I always sign and date and put a personal note on the back. A part time job with a custom frame place will give you lessons on mat cutting plus access to a mat cutter and materials cheap plus a little income to pay for your supplies. Do well and build a relationship with the owner and you can go back and cut mats for birthdays and other events. I have collected from Grandparents old family photos and documented them well. The old sepia prints on great grand parents and other family history make great wedding presents when framed in a more elaborate formal way too. After you do this you can do mats and frames for friends in exchange for babysitting or other things you might need like cash. They are always looking for extra people during the season.

I have invested in a very nice camera because that is a favorite hobby and in the end it has paid for its self. If you need photography lessons then ask at your local photostore or find out the teacher who teaches at your local community center ask if you can assist in class in exchange for coming. People complain when I find that perfect gift and buy them something else. We bake cookies for token gifts (mail person, garbage person, neighbors) and put them in hand decorated brown lunch sacks lined with waxed tissue that I buy from a local bakery for wholesale. I also organize group gifts for teachers and daycare people and Girl Scout leaders with other parents.

This is very much appreciated and takes little effort and in the end if you can give a teacher or day care worker a $200 American express gift check from 20 to 30 people then they feel much more appreciated as you went to the effort to ensure they got something nice. These are people who deserve big gifts but alone it is impossible to make this happen. We collect individual cards from each giver and put them in a large envelope. Every year I organize this it gets easier and people start expecting so they don’t buy ahead they know I’m going to do this. Occasionally someone offers to help.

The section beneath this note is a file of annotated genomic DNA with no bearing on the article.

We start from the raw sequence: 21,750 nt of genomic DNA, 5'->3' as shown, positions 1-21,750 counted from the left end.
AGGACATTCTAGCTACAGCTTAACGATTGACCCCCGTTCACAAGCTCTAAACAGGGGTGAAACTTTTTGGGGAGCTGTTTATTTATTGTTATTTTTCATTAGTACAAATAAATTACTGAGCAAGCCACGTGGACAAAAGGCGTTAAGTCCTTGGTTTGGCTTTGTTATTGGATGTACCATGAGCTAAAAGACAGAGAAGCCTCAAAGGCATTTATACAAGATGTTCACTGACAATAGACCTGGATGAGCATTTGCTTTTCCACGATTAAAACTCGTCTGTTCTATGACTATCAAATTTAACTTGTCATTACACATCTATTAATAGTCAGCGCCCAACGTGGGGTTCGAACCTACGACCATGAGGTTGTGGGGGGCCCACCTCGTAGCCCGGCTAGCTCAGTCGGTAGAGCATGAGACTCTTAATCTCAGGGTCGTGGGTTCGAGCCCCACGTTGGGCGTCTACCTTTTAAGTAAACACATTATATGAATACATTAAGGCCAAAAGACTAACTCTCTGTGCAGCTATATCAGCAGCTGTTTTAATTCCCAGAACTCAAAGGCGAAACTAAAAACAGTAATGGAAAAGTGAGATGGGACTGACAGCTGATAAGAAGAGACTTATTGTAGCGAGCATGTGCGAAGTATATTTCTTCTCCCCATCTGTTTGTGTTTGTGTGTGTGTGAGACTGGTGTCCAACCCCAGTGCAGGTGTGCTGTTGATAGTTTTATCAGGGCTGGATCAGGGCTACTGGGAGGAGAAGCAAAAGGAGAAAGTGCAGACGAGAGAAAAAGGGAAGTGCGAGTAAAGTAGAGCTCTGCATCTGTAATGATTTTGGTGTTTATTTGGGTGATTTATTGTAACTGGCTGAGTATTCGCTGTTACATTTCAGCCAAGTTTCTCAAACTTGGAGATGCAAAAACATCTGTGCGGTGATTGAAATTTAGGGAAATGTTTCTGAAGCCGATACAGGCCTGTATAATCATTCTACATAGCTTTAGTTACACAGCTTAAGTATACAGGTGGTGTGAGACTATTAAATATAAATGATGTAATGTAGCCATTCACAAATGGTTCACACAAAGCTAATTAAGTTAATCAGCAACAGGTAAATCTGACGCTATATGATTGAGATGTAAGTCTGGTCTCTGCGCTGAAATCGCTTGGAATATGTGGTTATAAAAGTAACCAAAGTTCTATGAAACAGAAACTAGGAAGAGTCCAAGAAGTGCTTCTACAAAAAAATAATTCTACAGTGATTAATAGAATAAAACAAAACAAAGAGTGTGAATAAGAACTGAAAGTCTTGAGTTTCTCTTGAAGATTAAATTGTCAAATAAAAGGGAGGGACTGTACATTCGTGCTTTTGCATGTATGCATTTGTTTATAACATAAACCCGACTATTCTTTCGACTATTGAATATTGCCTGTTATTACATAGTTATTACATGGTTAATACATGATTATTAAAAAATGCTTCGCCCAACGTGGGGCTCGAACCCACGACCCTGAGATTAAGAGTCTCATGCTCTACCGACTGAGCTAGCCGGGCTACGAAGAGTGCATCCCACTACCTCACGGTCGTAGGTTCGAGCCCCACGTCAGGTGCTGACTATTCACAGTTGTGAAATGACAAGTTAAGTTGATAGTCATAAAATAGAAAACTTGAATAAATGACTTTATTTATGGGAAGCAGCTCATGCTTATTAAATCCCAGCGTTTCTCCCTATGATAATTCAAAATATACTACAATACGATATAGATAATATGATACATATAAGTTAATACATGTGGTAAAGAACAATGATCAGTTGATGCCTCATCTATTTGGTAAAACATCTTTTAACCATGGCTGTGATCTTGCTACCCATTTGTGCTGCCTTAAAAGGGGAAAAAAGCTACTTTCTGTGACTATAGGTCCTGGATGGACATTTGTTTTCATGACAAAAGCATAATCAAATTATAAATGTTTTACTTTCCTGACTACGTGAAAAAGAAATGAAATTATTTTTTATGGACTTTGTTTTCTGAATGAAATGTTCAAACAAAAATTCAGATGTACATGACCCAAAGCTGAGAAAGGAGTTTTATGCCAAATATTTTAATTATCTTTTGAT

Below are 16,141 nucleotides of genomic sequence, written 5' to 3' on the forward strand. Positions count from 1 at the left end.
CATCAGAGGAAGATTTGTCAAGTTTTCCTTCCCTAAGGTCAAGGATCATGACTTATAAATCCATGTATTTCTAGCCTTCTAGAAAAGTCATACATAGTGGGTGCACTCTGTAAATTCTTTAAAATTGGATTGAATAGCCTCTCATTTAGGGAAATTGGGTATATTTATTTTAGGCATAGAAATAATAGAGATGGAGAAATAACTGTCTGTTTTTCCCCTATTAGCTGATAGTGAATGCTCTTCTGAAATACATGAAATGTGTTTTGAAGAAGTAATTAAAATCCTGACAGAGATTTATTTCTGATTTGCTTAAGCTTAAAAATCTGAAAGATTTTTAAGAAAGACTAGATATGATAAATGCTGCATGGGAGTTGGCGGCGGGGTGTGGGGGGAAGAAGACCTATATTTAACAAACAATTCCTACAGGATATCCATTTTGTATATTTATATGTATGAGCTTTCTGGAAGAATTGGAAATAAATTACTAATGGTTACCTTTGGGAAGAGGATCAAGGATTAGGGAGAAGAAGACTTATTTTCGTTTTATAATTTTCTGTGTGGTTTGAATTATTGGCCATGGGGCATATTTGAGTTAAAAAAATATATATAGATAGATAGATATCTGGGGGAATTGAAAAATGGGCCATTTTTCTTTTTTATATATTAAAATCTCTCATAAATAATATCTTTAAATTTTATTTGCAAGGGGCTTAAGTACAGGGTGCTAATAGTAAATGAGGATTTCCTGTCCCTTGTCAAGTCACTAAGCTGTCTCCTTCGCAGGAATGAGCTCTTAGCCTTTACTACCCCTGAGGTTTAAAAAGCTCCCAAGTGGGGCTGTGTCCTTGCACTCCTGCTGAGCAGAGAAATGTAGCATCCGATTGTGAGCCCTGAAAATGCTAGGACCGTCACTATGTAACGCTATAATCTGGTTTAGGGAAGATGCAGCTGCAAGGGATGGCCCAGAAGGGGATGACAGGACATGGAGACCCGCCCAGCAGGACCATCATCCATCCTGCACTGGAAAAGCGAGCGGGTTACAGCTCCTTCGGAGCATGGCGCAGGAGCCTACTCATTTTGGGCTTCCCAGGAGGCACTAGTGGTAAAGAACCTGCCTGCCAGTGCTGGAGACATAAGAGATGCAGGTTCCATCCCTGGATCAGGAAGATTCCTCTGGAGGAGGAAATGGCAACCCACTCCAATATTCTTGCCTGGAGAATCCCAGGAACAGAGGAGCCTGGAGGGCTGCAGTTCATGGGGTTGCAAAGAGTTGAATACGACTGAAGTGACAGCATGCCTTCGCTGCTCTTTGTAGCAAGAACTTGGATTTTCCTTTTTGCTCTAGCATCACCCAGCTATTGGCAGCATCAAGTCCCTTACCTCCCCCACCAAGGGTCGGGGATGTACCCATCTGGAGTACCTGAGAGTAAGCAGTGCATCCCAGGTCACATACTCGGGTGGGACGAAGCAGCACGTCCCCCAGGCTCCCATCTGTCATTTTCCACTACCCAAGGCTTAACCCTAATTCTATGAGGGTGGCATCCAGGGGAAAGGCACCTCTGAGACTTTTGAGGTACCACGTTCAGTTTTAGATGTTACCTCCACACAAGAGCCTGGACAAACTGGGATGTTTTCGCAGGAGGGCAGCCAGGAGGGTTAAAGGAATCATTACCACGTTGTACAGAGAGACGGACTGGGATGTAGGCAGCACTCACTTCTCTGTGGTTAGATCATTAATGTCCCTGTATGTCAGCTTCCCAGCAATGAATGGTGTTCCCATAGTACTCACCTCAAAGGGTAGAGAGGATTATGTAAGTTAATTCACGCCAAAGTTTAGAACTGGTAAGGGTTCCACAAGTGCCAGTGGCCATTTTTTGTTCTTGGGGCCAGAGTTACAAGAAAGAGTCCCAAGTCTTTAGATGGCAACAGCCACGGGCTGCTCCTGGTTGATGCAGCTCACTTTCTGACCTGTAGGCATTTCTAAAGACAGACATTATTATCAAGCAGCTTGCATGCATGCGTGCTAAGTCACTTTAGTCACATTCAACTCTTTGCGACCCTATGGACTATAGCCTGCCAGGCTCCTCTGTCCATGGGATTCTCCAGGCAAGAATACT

I do very very little shopping at Christmas. My kids each get 4 things something they want, something to wear(usually PJs),. something to read, and something they need. Stockings are filled with art supplies and candy a tooth brush and a trial sized tooth paste. These things come from the entire extended family not just me so it is pretty much 4 things to open at Christmas. My mom sews so she makes the PJs and sometimes a pillow case to match. My sister is in charge of books and takes great care in selecting the right one for each kid( she loves books). Used books are fine and used items in general are considered a cool thing.

Our family is very much at the point it is the thought that counts and handmade gifts that are personal are considered in very high regard. The thing with overspending on Christmas is when you do this people feel they have to reciprocate. It might take a few years for a new in-law to get with the program but if you don’t follow suite and continue to do the nice but handmade item they will get the picture that is what you want too. Those that are not crafty buy supplies or gift cards for supplies.